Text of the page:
The Presidential Commission for the Study of Bioethical Issues (Bioethics Commission) continued its discussion about democratic deliberation in bioethics and turned its attention to how bioethics issues are treated in the national dialogue, and the role of national bodies like the Bioethics Commission in fostering democratic deliberation on bioethics. The Bioethics Commission heard from F. Daniel Davis, Ph.D., the director of bioethics at the Geisinger Health System and former executive director of the President’s Council on Bioethics under President George W. Bush, and Jason Schwartz, Ph.D., M. Bioethics, the Harold T. Shapiro Fellow in Bioethics at the University Center for Human Values, Princeton University.
Davis noted that during his three-year tenure as director of a national bioethics advisory body, he never heard the term “democratic deliberation.” But he believes that active citizen participation in bioethics issues is important and should be encouraged. At Geisinger, he said, he has been involved in several efforts to engage patients and elicit their views on research issues that affect them. For example, Geisinger in 2006 established a biobank after conducting a survey to assess community attitudes toward genetic research and approaches to patient consent.
Schwartz spoke to how previous national bioethics bodies in the United States have sought public engagement as part of their deliberative process. There has been, he said, significant variation in how commissions have approached this objective. Some commissions merely provided public notice of their meetings and made their meeting minutes available to the public. In 1994, the National Advisory Committee on Human Radiation Research went much further, actually holding meetings in affected communities and reaching out to interview individuals and families who had participated in radiation research. The National Bioethics Advisory Committee had three public members, a requirement written into its charter.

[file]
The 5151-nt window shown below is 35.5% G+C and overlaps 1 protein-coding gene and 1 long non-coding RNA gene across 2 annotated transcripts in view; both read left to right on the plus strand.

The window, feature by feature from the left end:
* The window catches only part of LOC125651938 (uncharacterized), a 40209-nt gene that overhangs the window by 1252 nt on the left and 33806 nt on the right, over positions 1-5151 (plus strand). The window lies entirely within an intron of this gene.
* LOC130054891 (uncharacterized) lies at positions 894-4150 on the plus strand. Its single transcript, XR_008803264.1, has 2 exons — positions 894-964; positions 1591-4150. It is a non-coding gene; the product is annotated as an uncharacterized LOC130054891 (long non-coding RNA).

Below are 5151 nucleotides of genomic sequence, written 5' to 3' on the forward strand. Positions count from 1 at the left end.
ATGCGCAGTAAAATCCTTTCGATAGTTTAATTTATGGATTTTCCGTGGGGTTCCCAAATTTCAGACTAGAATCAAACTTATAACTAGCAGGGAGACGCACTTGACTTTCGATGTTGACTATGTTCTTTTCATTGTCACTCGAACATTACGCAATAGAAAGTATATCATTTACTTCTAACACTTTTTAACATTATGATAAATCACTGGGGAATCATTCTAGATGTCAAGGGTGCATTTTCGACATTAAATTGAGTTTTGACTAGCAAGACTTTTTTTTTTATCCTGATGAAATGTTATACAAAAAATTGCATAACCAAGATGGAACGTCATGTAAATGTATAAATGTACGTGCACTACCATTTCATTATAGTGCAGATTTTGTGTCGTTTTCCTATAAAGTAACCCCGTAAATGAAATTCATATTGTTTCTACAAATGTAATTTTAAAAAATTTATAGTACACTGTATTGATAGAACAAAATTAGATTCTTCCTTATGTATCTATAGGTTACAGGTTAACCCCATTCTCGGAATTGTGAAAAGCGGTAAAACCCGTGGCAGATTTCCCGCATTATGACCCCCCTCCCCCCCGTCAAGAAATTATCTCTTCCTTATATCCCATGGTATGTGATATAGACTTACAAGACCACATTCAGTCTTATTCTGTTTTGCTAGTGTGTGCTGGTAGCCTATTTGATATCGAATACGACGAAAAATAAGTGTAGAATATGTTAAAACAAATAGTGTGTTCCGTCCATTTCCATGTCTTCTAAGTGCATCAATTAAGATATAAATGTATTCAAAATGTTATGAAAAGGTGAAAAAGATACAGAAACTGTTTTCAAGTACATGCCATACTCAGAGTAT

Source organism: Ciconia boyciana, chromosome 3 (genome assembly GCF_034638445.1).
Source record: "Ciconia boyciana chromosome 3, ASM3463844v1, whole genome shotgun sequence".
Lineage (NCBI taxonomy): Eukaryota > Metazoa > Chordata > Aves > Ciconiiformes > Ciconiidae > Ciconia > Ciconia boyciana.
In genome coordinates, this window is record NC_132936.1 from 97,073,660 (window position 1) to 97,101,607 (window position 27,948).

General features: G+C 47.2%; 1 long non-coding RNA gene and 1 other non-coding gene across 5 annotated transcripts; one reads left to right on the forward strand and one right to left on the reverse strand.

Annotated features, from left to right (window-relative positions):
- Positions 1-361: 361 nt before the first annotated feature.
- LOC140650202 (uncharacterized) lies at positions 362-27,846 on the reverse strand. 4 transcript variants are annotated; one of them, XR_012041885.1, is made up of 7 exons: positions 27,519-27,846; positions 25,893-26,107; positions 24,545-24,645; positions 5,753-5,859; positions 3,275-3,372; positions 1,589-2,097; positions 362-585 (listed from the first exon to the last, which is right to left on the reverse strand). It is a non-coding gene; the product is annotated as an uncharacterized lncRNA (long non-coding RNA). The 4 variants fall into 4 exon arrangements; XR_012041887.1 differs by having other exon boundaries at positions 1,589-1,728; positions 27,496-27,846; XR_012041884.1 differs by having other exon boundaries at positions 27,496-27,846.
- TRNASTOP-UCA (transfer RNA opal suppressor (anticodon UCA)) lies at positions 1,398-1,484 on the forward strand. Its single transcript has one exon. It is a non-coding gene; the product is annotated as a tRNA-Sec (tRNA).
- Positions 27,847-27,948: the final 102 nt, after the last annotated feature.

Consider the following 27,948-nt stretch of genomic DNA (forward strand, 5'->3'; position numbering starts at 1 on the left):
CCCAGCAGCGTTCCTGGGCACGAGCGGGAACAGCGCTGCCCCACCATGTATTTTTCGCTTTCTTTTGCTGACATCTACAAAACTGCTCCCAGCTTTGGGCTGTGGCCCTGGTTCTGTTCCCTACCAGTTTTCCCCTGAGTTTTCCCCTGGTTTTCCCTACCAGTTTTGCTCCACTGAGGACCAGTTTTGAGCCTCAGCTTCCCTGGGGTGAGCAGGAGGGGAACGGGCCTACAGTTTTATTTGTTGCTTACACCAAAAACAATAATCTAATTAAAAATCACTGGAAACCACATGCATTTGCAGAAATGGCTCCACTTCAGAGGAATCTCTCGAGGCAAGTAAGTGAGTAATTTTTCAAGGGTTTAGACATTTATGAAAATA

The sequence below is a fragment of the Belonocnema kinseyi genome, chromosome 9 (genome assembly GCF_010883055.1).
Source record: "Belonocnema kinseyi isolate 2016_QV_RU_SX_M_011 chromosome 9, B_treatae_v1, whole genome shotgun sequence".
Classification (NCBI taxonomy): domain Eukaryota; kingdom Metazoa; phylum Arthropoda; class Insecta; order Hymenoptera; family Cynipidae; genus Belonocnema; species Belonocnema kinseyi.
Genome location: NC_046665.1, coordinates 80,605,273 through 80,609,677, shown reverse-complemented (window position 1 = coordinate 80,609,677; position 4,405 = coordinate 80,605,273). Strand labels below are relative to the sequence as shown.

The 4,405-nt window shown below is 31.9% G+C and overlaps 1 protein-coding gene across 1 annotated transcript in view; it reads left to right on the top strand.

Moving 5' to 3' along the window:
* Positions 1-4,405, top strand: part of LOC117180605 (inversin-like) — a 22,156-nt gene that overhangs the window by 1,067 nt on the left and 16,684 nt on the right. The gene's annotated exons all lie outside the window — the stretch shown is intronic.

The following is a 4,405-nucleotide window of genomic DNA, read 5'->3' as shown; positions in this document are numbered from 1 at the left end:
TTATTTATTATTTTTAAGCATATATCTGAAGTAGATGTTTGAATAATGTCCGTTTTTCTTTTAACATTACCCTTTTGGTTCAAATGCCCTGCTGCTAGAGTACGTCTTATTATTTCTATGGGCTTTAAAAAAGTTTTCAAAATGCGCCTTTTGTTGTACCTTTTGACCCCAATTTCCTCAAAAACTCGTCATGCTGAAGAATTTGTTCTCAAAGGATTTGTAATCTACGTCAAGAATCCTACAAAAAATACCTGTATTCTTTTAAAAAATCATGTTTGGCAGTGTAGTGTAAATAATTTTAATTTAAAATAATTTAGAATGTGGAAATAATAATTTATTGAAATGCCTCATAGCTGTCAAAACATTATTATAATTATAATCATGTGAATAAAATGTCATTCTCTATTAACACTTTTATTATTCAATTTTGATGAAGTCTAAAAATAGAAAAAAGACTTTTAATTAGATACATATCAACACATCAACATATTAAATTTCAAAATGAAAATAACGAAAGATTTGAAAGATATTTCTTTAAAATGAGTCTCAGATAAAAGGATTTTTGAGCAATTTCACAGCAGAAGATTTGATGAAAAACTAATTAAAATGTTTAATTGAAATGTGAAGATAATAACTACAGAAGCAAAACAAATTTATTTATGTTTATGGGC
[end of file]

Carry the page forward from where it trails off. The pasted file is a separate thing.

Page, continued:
Both Davis and Schwartz encouraged the Bioethics Commission to consider applying democratic deliberation to its own work as a way to increase public engagement in bioethics issues.
“It has to be more than just doing it in public,” Davis said. He noted that he’s attended commission meetings with 400 people in attendance, as well as others with only 10 attendants. “I worry about what it means to do ethics in public when there are only 10 people in the audience.”
Schwartz agreed. “Trying to systematically understand the concerns, the hopes, the worries of citizens at-large seems a good thing,” he said.
After a short break, we will hear from three speakers who will explore how to bring theory on public engagement with bioethics into practice.